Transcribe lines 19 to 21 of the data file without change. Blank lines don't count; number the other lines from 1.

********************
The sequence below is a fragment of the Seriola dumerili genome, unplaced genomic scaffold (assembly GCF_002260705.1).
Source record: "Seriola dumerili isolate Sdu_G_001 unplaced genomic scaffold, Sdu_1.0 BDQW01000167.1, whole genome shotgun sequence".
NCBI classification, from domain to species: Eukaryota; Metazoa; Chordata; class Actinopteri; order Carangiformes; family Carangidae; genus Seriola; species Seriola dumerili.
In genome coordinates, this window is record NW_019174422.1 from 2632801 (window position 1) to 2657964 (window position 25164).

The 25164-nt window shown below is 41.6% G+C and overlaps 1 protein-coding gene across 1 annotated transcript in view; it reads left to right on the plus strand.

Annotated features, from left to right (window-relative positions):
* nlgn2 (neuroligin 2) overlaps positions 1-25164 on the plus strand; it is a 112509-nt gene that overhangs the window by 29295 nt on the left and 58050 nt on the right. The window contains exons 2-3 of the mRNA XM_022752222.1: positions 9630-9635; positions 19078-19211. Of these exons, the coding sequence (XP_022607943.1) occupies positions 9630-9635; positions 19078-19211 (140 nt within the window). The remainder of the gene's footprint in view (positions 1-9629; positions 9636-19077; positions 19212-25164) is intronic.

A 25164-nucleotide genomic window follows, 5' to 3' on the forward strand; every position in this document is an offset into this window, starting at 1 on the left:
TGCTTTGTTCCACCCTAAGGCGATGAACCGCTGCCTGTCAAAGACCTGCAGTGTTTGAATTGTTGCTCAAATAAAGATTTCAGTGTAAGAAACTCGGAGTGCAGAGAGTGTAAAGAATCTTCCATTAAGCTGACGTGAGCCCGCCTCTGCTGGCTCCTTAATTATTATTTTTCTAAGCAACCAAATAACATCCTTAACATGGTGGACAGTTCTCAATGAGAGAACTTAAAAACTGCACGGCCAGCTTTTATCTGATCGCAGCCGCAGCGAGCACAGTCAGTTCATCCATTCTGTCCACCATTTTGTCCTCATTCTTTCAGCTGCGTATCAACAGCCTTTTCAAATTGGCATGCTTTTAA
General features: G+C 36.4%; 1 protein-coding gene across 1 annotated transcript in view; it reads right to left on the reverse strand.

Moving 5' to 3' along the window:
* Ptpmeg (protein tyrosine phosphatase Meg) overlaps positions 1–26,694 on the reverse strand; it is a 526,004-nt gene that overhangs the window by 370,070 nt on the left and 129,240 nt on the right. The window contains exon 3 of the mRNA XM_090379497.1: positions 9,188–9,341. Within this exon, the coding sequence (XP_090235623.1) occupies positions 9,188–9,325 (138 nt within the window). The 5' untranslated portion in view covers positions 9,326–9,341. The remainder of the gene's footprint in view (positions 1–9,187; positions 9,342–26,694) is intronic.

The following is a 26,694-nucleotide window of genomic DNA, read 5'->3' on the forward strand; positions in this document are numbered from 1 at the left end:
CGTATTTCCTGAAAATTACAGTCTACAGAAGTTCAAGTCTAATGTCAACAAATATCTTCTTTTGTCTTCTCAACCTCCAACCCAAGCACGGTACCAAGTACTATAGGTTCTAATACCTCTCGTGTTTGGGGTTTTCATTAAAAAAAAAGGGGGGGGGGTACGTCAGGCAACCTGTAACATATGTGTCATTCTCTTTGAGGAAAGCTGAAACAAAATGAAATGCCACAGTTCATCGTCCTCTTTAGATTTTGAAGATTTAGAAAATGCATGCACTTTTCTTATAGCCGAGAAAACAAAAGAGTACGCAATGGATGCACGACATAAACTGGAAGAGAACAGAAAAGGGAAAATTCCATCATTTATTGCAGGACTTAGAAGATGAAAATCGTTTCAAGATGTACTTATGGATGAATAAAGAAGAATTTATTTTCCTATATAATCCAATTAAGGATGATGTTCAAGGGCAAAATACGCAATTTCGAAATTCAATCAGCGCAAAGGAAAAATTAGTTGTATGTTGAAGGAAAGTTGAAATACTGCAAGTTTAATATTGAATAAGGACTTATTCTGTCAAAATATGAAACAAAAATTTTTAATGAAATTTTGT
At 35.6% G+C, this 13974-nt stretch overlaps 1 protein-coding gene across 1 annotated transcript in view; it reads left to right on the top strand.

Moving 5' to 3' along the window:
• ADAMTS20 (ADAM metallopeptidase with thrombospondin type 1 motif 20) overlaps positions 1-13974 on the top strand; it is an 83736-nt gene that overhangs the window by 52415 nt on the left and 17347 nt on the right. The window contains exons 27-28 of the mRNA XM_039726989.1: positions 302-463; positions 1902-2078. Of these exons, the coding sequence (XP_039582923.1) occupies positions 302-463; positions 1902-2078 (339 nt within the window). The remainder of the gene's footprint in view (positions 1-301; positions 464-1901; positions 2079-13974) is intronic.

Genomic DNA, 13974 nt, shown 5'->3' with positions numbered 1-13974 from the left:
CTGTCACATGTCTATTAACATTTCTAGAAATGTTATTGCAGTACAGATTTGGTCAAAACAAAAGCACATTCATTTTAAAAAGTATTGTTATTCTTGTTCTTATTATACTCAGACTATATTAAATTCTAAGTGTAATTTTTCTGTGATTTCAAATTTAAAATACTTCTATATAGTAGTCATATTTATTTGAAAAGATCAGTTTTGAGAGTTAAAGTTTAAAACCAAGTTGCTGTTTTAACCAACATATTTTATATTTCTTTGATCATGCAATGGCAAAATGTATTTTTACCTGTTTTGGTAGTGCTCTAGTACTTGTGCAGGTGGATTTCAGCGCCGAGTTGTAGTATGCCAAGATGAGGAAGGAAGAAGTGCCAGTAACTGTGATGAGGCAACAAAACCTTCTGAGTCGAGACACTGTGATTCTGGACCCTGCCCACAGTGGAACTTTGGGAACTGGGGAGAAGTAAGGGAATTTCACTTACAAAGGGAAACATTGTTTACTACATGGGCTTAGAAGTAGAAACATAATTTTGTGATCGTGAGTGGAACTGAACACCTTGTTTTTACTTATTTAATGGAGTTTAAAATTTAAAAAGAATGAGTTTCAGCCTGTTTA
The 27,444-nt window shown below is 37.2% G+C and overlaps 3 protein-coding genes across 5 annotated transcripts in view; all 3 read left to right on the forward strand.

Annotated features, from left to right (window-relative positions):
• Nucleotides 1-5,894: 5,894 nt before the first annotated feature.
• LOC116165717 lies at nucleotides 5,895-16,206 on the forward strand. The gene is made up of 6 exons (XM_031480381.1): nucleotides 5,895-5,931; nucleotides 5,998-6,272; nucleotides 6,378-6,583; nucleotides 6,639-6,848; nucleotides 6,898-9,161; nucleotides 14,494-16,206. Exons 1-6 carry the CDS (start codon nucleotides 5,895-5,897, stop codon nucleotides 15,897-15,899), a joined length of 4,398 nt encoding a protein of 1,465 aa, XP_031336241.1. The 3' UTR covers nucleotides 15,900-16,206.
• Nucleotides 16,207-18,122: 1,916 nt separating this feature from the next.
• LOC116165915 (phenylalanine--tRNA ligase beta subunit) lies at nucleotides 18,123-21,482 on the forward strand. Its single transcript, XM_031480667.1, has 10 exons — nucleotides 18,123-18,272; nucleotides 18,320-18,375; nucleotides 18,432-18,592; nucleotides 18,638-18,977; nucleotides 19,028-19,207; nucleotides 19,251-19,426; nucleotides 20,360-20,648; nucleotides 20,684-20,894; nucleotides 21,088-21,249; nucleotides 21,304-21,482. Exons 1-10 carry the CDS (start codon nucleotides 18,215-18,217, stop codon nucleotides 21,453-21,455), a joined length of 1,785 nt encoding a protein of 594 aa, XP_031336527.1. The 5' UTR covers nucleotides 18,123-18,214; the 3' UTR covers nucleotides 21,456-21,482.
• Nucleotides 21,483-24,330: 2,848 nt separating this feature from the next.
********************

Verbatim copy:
CTGTCACATGTCTATTAACATTTCTAGAAATGTTATTGCAGTACAGATTTGGTCAAAACAAAAGCACATTCATTTTAAAAAGTATTGTTATTCTTGTTCTTATTATACTCAGACTATATTAAATTCTAAGTGTAATTTTTCTGTGATTTCAAATTTAAAATACTTCTATATAGTAGTCATATTTATTTGAAAAGATCAGTTTTGAGAGTTAAAGTTTAAAACCAAGTTGCTGTTTTAACCAACATATTTTATATTTCTTTGATCATGCAATGGCAAAATGTATTTTTACCTGTTTTGGTAGTGCTCTAGTACTTGTGCAGGTGGATTTCAGCGCCGAGTTGTAGTATGCCAAGATGAGGAAGGAAGAAGTGCCAGTAACTGTGATGAGGCAACAAAACCTTCTGAGTCGAGACACTGTGATTCTGGACCCTGCCCACAGTGGAACTTTGGGAACTGGGGAGAAGTAAGGGAATTTCACTTACAAAGGGAAACATTGTTTACTACATGGGCTTAGAAGTAGAAACATAATTTTGTGATCGTGAGTGGAACTGAACACCTTGTTTTTACTTATTTAATGGAGTTTAAAATTTAAAAAGAATGAGTTTCAGCCTGTTTA
The 27,444-nt window shown below is 37.2% G+C and overlaps 3 protein-coding genes across 5 annotated transcripts in view; all 3 read left to right on the forward strand.

Annotated features, from left to right (window-relative positions):